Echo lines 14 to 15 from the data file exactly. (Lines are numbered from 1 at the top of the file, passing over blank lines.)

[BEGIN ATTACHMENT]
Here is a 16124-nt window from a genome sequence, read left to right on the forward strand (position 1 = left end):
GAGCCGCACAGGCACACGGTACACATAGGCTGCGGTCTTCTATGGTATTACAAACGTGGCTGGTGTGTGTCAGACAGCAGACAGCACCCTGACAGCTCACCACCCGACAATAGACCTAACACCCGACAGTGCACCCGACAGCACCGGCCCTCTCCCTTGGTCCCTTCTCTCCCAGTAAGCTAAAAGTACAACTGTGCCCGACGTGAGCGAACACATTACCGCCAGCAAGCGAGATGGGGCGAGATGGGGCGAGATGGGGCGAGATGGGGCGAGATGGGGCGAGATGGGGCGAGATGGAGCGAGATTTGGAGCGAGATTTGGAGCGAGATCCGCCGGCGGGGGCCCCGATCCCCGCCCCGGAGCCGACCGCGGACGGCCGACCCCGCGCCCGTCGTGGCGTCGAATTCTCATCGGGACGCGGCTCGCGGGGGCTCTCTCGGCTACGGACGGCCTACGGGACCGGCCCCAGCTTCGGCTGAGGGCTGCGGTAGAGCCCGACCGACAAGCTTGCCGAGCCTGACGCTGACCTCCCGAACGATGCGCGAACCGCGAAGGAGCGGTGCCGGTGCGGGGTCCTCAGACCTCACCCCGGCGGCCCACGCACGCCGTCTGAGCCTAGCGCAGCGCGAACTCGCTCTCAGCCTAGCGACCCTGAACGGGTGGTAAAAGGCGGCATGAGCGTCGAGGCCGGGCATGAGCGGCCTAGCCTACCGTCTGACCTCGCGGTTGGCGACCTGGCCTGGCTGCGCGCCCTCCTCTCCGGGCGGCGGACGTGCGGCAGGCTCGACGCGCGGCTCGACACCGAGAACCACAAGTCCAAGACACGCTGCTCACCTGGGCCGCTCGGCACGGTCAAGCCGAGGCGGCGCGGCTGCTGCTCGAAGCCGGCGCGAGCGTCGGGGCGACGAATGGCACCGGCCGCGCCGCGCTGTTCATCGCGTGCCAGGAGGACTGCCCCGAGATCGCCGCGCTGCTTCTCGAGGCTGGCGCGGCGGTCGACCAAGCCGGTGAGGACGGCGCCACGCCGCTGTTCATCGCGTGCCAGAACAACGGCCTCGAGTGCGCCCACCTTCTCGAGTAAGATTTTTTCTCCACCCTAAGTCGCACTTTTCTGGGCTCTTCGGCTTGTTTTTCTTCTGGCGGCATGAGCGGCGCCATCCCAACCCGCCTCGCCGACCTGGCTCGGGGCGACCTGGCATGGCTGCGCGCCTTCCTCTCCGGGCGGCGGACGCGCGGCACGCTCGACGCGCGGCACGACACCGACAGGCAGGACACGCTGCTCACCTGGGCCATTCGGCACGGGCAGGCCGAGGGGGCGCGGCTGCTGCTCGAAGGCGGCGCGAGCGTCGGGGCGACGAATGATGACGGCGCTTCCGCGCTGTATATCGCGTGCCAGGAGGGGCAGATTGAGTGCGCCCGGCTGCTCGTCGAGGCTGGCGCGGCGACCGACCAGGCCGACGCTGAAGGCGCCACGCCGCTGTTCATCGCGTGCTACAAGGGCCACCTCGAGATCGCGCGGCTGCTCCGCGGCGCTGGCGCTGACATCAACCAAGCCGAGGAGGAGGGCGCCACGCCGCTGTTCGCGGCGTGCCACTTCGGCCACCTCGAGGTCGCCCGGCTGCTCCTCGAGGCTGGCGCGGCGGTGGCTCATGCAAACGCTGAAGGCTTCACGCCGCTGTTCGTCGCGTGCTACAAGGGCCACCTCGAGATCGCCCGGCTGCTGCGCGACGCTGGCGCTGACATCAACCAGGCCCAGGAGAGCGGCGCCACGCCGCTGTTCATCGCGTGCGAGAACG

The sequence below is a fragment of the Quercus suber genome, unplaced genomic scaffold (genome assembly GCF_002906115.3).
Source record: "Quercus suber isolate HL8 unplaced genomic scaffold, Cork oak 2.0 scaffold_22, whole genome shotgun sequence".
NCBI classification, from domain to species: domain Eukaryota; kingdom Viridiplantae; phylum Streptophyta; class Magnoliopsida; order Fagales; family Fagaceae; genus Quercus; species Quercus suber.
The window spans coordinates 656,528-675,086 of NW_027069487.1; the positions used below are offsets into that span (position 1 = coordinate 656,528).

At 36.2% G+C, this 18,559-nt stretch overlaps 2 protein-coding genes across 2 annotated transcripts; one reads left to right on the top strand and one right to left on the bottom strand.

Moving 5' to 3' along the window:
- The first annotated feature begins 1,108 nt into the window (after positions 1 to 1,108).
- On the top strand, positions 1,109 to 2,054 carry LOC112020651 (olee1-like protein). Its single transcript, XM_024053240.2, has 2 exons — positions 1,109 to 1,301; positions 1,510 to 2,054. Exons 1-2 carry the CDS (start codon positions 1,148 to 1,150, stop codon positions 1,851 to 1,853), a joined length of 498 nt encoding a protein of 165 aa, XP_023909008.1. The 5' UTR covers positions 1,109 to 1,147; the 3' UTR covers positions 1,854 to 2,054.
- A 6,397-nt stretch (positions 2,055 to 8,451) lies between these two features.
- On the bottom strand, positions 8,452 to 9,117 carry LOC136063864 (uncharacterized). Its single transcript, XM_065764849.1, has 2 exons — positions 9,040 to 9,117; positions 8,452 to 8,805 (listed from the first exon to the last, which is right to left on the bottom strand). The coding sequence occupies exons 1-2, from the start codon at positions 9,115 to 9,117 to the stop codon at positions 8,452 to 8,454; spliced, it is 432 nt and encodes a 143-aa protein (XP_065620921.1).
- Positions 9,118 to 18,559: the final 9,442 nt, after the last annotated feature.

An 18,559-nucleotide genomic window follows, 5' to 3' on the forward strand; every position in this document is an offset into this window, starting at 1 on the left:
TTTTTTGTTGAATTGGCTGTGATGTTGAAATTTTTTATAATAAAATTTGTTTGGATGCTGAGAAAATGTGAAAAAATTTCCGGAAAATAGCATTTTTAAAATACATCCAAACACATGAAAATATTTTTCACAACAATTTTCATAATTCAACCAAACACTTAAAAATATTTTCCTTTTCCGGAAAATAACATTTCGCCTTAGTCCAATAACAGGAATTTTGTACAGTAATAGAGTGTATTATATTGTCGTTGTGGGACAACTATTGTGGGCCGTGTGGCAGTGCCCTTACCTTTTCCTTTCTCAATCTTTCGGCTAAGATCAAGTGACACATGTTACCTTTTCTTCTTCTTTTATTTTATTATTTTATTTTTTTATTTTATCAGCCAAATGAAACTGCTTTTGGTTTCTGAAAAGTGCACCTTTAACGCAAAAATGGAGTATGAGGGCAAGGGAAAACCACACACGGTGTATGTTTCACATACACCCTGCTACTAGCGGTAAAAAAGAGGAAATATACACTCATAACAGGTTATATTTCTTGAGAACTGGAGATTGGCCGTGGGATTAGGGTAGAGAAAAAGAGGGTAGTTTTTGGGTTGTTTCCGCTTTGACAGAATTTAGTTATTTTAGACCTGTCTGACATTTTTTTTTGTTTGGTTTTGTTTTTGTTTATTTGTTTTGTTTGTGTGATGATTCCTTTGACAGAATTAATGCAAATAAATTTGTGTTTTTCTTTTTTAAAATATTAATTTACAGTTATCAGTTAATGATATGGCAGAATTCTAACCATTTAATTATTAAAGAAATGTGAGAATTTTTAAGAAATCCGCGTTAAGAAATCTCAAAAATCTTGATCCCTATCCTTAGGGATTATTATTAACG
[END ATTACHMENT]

An 18,559-nucleotide genomic window follows, 5' to 3' on the forward strand; every position in this document is an offset into this window, starting at 1 on the left:
TTTTTTGTTGAATTGGCTGTGATGTTGAAATTTTTTATAATAAAATTTGTTTGGATGCTGAGAAAATGTGAAAAAATTTCCGGAAAATAGCATTTTTAAAATACATCCAAACACATGAAAATATTTTTCACAACAATTTTCATAATTCAACCAAACACTTAAAAATATTTTCCTTTTCCGGAAAATAACATTTCGCCTTAGTCCAATAACAGGAATTTTGTACAGTAATAGAGTGTATTATATTGTCGTTGTGGGACAACTATTGTGGGCCGTGTGGCAGTGCCCTTACCTTTTCCTTTCTCAATCTTTCGGCTAAGATCAAGTGACACATGTTACCTTTTCTTCTTCTTTTATTTTATTATTTTATTTTTTTATTTTATCAGCCAAATGAAACTGCTTTTGGTTTCTGAAAAGTGCACCTTTAACGCAAAAATGGAGTATGAGGGCAAGGGAAAACCACACACGGTGTATGTTTCACATACACCCTGCTACTAGCGGTAAAAAAGAGGAAATATACACTCATAACAGGTTATATTTCTTGAGAACTGGAGATTGGCCGTGGGATTAGGGTAGAGAAAAAGAGGGTAGTTTTTGGGTTGTTTCCGCTTTGACAGAATTTAGTTATTTTAGACCTGTCTGACATTTTTTTTTGTTTGGTTTTGTTTTTGTTTATTTGTTTTGTTTGTGTGATGATTCCTTTGACAGAATTAATGCAAATAAATTTGTGTTTTTCTTTTTTAAAATATTAATTTACAGTTATCAGTTAATGATATGGCAGAATTCTAACCATTTAATTATTAAAGAAATGTGAGAATTTTTAAGAAATCCGCGTTAAGAAATCTCAAAAATCTTGATCCCTATCCTTAGGGATTATTATTAACG